At a packed meeting in a small hearing room at City Hall, Darnetta Fluker was surrounded by 18 gang members from her neighborhood. These were not the people who had killed her son but, according to the Oakland Police Department, they were appropriate stand-ins, each having been identified as among the most violence-prone members of the community. Until she'd risen to speak, she'd been sitting at a table between two of them -- one thin, neatly pressed, probably in his very late teens; one obese, older, well into his twenties, his dark hair cropped to the scalp, rolls of fat stacked at the back of his neck -- while in quick, three-minute talks, DAs, federal prosecutors, police captains and parole officers threatened the gang with severe penalties if they continued to terrorize the far west of the city.
These gang members were a confident crew, a formidable collective presence even in this peaceful, controlled and business-like atmosphere, even in City Hall at two in the afternoon. Now this mother stood to speak. Probably 50-years-old, she looked younger because she was slight and so casually stylish in a dark, short-cut jacket and jeans. She wore no lawyerly power suit, no holstered gun. I hoped she was a David, but what weapons she might possess were concealed.
She placed on an easel a large photo of her dead son, shed a few tears, gathered herself, and told the room that he had been killed nine years ago, that he’d had five small children.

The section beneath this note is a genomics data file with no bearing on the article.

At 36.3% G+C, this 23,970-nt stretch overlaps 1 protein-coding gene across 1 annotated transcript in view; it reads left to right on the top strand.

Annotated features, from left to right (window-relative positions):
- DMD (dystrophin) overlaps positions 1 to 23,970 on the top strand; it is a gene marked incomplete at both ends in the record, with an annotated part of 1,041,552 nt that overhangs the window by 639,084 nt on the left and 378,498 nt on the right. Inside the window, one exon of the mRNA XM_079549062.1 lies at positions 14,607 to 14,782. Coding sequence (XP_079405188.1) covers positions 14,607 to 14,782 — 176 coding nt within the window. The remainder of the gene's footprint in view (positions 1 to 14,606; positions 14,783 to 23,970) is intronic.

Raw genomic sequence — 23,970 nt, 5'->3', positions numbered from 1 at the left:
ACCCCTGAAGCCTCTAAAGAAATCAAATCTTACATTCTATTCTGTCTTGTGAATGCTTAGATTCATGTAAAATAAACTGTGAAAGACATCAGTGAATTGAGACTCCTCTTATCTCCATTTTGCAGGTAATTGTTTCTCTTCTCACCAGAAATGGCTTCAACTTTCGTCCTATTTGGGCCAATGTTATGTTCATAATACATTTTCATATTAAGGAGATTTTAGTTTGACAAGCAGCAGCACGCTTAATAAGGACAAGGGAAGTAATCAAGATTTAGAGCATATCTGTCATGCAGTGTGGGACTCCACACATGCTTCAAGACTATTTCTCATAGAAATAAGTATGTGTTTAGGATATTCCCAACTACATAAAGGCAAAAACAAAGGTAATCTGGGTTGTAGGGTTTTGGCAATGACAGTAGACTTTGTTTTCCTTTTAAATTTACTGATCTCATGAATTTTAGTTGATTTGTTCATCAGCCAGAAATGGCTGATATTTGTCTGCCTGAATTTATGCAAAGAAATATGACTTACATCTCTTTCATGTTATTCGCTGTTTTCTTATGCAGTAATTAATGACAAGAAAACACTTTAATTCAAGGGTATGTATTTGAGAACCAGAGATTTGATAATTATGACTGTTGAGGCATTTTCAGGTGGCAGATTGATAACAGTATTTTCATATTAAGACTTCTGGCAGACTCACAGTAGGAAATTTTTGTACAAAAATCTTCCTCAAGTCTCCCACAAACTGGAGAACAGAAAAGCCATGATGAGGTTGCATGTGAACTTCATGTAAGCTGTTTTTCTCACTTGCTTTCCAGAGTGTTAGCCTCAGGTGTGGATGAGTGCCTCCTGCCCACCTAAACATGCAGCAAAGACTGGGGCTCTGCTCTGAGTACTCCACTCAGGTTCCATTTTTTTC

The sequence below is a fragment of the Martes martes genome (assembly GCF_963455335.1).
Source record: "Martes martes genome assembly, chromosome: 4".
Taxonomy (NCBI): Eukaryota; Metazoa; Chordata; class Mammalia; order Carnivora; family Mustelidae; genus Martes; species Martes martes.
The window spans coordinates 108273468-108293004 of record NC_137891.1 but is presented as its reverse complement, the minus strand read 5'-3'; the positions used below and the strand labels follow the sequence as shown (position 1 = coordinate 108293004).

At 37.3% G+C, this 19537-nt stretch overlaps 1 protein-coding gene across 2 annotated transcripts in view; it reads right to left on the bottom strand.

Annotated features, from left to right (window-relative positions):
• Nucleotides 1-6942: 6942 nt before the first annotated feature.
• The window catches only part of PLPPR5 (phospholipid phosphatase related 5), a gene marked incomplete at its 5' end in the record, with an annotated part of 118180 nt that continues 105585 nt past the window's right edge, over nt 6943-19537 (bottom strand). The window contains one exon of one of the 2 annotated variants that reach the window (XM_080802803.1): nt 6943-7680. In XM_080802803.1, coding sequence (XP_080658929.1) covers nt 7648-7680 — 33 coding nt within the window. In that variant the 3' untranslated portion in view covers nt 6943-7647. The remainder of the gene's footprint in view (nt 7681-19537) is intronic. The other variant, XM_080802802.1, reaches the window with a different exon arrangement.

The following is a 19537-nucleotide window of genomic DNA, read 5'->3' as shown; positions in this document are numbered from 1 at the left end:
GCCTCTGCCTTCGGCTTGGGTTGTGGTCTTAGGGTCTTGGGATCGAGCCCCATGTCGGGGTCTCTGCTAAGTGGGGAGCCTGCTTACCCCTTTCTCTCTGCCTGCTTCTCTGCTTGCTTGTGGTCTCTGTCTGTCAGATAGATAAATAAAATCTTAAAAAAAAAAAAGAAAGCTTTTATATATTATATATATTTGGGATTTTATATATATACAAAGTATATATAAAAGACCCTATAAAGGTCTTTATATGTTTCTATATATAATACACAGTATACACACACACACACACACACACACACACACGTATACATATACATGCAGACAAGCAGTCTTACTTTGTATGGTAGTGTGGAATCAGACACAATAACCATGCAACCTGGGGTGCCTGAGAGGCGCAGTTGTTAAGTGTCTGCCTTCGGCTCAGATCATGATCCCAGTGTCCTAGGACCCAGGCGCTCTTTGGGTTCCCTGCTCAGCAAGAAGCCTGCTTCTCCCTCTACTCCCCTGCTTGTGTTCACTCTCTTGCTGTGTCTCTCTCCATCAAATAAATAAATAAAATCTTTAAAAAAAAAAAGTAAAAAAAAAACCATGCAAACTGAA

Then, with only the width of a conference table between her and these men known for cold violence, she turned her gaze on them and began to make the point that, as far as she was concerned, they were cowards. They killed with guns because they were afraid to fight with fists. They had no idea what they were doing. They were wrong, she said, to think that the person they target and kill is the one they hurt.
She was well past her moment of tears now. Her voice grew, not louder, but stronger. It had the power and authority of her grief and suffering, of the fact that she was right and expected to be listened to. It became a kind of gale. And these men in this room in 2010, they had become her son’s killers.
“You don’t know who you’re hurting,” she said. “You think you hurt him, but you didn't hurt him. He's dead. He’s fine. It’s his 5 children you hurt. They live with this every day. I live with this every day. People talk about closure, but there is no closure. You didn’t hurt him,” she told them to their 18 faces, “I'm the one you hurt."
Here is a pretty good description of the everyday effects of grief. It is about 1,700 years old, but is a good reminder of what Darnetta Flucker had to master before she confronted the Campbell Village Gang:
At this grief my heart was utterly darkened; and whatever I beheld was death. My native country was a torment to me, and my father’s house a strange unhappiness; and whatever I had shared with him, wanting him, became a distracting torture. Mine eyes sought him everywhere, but he was not granted them; I hated all places, for that they had not him, nor could they now tell me, ‘he is coming’, as when he was alive and absent. I became a great riddle to myself, and I asked my soul, 'why she was so sad, and why she disquieted me sorely': but she knew not what to answer me... Thus was I wretched....-St. Augustine, Confessions, circa AD 398